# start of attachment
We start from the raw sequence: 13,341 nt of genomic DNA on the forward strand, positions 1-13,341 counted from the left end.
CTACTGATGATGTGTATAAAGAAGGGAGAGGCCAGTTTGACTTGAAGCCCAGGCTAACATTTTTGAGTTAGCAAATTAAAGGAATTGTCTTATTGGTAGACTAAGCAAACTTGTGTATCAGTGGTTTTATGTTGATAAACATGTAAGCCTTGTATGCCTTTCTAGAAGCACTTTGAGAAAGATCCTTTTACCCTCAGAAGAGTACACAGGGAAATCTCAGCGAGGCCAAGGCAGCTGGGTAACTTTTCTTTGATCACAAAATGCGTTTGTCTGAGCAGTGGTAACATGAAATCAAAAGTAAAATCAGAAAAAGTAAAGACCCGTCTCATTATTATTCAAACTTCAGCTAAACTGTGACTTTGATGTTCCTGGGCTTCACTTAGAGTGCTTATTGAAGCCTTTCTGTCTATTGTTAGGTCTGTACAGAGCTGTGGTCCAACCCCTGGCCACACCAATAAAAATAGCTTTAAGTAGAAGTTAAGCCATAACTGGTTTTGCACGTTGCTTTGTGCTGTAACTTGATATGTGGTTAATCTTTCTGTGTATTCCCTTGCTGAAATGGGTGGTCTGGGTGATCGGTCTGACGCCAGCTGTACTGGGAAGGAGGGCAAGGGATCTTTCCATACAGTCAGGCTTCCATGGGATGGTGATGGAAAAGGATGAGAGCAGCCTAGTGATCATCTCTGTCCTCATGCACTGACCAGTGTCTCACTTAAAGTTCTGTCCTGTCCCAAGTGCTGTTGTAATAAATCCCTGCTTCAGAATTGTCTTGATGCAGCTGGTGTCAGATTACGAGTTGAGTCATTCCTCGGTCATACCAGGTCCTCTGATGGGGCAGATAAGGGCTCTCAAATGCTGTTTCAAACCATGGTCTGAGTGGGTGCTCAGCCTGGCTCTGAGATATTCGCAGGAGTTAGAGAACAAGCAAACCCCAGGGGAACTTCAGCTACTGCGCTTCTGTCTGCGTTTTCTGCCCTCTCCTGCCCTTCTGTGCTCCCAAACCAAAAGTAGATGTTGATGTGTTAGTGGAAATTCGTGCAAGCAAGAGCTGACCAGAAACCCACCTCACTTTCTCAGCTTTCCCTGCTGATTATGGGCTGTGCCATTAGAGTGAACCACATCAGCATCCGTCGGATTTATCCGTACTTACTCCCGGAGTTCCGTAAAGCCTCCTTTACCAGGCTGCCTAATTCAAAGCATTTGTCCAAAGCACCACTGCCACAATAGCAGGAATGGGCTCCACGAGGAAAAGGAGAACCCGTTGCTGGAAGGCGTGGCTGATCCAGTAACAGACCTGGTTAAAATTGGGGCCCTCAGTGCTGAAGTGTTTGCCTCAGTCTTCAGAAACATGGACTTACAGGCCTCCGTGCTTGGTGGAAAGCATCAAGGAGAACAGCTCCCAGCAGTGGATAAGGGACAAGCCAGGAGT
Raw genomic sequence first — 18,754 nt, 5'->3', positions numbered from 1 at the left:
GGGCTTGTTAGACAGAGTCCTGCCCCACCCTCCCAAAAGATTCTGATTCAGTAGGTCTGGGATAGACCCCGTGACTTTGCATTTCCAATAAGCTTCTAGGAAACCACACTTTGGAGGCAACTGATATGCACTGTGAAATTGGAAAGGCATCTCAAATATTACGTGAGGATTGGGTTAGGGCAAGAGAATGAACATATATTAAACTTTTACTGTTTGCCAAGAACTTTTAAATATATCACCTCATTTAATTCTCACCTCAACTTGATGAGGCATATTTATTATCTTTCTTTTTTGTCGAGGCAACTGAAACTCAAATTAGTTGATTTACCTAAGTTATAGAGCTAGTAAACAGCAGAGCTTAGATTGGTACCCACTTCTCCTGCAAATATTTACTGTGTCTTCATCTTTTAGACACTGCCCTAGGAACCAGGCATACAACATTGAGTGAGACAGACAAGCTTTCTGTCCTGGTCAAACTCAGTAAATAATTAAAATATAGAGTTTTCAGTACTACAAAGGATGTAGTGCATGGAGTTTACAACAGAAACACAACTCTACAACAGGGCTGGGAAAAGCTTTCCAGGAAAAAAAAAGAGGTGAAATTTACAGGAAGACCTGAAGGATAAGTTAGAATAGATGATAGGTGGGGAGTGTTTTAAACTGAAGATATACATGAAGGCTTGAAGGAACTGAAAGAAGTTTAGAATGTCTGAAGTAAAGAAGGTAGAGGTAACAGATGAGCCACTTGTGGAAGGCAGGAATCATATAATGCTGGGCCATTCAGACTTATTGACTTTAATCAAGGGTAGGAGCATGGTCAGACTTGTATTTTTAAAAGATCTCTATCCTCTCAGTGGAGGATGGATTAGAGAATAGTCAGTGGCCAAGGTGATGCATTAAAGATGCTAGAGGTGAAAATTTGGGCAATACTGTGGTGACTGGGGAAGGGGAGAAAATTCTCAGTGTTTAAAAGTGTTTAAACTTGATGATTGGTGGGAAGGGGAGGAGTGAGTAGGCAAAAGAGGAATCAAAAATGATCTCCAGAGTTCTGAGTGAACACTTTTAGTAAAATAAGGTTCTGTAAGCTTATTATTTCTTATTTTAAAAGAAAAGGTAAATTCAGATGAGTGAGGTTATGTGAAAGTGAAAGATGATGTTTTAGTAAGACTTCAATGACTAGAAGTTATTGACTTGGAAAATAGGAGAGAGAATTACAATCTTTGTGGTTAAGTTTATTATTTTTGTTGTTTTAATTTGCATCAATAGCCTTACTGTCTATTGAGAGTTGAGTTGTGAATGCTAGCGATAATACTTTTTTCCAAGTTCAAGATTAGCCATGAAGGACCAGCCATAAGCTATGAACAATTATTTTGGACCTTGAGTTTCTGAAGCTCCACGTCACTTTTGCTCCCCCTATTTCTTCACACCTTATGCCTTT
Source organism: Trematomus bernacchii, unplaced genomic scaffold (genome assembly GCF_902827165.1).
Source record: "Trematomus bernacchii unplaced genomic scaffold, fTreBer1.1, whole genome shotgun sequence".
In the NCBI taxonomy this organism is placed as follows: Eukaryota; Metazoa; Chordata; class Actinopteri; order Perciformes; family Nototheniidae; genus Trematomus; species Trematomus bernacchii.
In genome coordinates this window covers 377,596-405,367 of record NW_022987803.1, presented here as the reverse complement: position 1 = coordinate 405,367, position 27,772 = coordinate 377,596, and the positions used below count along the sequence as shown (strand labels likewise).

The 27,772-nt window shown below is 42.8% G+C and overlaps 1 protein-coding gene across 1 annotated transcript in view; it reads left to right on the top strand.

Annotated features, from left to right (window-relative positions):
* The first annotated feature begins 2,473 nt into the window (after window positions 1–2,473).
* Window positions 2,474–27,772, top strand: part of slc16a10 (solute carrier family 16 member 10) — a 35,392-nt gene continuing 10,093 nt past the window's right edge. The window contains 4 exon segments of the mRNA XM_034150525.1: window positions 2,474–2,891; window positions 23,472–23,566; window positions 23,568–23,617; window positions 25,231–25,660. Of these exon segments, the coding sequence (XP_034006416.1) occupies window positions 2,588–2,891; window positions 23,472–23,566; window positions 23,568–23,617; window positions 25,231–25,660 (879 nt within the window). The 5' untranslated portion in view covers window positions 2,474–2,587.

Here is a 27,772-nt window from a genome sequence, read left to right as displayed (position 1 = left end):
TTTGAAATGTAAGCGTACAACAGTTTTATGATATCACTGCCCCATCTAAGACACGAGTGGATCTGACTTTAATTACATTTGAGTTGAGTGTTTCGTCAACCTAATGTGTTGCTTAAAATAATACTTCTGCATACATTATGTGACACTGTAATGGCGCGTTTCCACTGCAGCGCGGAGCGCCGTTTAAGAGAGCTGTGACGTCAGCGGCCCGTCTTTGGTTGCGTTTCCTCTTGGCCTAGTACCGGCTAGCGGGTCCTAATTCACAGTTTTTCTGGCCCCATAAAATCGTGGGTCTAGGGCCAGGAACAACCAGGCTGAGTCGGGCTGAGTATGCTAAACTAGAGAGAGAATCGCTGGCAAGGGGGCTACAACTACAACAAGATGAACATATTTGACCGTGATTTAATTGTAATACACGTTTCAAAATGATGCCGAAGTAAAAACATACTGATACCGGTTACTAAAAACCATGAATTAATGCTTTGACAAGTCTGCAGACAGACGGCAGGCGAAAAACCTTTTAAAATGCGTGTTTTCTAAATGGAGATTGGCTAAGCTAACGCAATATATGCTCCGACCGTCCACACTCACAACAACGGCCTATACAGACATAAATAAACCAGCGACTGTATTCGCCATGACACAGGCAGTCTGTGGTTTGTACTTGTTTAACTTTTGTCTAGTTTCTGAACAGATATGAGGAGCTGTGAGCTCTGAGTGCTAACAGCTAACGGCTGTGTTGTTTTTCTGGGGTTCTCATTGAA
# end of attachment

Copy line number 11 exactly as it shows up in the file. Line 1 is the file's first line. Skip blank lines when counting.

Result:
* The first annotated feature begins 2,473 nt into the window (after window positions 1–2,473).